Testing for trend
The paper examines various tests for assessing whether a time series model requires a slope component. We first consider the simple t-test on the mean of first differences and show that it achieves high power against the alternative hypothesis of a stochastic nonstationary slope as well as against a purely deterministic slope. The test may be modified, parametrically or nonparametrically to deal with serial correlation. Using both local limiting power arguments and finite sample Monte Carlo results, we compare the t-test with the nonparametric tests of Vogelsang (1998) and with a modified stationarity test. Overall the t-test seems a good choice, particularly if it is implemented by fitting a parametric model to the data. When standardized by the square root of the sample size, the simple t-statistic, with no correction for serial correlation, has a limiting distribution if the slope is stochastic. We investigate whether it is a viable test for the null hypothesis of a stochastic slope and conclude that its value may be limited by an inability to reject a small deterministic slope. Empirical illustrations are provided using series of relative prices in the euro-area and data on global temperature.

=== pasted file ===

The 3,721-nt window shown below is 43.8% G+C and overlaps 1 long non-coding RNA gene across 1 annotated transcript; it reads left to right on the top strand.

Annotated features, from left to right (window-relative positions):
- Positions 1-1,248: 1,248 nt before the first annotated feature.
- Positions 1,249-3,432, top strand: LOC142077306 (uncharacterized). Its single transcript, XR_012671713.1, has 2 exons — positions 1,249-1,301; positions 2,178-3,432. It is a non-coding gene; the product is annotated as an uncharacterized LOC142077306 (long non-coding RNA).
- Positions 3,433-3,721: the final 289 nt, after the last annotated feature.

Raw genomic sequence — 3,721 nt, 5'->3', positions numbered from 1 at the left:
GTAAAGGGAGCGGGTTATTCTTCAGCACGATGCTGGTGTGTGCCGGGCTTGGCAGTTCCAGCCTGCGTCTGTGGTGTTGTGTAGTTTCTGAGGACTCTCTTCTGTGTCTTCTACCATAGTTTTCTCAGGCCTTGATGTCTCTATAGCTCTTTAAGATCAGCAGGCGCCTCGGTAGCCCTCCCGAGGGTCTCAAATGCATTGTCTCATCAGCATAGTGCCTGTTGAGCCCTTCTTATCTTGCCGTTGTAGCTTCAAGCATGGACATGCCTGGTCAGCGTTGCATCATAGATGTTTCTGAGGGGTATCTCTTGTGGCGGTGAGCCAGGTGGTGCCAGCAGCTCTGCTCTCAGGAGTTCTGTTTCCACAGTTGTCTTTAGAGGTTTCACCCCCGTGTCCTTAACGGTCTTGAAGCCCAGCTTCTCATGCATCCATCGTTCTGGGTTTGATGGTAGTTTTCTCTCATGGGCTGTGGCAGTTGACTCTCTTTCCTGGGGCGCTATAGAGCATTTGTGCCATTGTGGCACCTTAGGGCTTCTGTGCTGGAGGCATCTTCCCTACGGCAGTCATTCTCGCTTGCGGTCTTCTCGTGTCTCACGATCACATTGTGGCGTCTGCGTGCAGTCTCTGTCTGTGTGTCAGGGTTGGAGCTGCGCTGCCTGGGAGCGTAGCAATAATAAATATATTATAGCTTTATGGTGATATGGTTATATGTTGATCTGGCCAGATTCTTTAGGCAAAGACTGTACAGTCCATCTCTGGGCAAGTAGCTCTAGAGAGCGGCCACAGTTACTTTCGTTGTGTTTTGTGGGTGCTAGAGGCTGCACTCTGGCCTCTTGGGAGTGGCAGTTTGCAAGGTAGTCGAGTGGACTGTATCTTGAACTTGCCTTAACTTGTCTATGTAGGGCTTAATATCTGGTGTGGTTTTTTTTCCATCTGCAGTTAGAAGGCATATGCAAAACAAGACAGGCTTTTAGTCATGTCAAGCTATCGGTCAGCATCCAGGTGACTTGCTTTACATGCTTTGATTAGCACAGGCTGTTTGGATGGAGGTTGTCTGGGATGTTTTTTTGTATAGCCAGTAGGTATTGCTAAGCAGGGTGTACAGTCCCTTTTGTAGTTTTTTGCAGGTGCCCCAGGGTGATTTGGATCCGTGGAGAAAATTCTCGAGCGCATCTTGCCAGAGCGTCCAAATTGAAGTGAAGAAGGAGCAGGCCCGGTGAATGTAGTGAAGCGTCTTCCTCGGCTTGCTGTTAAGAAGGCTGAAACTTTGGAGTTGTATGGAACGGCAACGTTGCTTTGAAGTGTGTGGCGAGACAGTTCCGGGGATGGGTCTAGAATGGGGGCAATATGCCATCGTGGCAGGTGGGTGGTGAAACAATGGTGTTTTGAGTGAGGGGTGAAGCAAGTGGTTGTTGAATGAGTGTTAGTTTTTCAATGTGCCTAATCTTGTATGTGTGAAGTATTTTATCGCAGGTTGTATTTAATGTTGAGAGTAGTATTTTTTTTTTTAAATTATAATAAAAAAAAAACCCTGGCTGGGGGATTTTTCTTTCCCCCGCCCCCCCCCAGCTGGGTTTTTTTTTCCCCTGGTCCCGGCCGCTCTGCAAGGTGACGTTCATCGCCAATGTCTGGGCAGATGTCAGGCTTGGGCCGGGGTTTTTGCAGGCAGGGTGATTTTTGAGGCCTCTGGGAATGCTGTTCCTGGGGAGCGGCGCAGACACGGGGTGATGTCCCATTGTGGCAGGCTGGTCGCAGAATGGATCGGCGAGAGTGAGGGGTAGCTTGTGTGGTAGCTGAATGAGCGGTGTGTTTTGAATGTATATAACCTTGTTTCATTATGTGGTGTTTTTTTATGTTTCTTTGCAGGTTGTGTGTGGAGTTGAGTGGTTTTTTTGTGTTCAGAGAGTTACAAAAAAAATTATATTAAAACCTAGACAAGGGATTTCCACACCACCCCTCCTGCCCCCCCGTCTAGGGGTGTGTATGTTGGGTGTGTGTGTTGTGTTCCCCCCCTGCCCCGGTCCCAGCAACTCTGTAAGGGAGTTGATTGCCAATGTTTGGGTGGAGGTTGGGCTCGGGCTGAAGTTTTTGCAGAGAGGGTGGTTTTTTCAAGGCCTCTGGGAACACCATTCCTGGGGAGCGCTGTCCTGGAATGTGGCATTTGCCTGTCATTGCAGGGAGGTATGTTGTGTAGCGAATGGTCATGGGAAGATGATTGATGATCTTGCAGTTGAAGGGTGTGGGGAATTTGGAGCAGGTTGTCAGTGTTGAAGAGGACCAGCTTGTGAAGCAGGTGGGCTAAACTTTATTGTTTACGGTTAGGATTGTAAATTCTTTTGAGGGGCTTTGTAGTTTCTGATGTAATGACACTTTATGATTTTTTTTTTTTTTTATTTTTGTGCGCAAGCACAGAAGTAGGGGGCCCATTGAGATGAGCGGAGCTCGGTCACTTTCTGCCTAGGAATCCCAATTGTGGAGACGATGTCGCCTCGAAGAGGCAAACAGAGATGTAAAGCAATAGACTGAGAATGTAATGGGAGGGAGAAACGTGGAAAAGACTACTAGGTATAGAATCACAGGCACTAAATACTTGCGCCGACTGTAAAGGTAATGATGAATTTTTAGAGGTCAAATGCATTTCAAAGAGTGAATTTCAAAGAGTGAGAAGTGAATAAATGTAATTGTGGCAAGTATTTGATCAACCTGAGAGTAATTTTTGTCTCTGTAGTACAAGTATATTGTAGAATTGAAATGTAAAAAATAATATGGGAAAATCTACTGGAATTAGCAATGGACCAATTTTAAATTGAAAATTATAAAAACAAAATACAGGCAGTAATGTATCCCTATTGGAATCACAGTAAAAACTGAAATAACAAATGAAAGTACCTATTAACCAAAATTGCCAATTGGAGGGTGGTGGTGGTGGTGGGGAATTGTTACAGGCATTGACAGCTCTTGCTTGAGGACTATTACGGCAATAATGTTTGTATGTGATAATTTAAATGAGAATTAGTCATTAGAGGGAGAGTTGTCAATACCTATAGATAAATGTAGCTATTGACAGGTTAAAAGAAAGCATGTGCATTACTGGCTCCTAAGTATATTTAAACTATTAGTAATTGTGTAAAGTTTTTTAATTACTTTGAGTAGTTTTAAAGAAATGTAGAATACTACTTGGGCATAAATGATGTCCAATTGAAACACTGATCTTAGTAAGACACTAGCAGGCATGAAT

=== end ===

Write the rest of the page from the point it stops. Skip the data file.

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"Testing for a Unit Root in Time Series Regression,"
Cowles Foundation Discussion Papers
795R, Cowles Foundation for Research in Economics, Yale University, revised Sep 1987.
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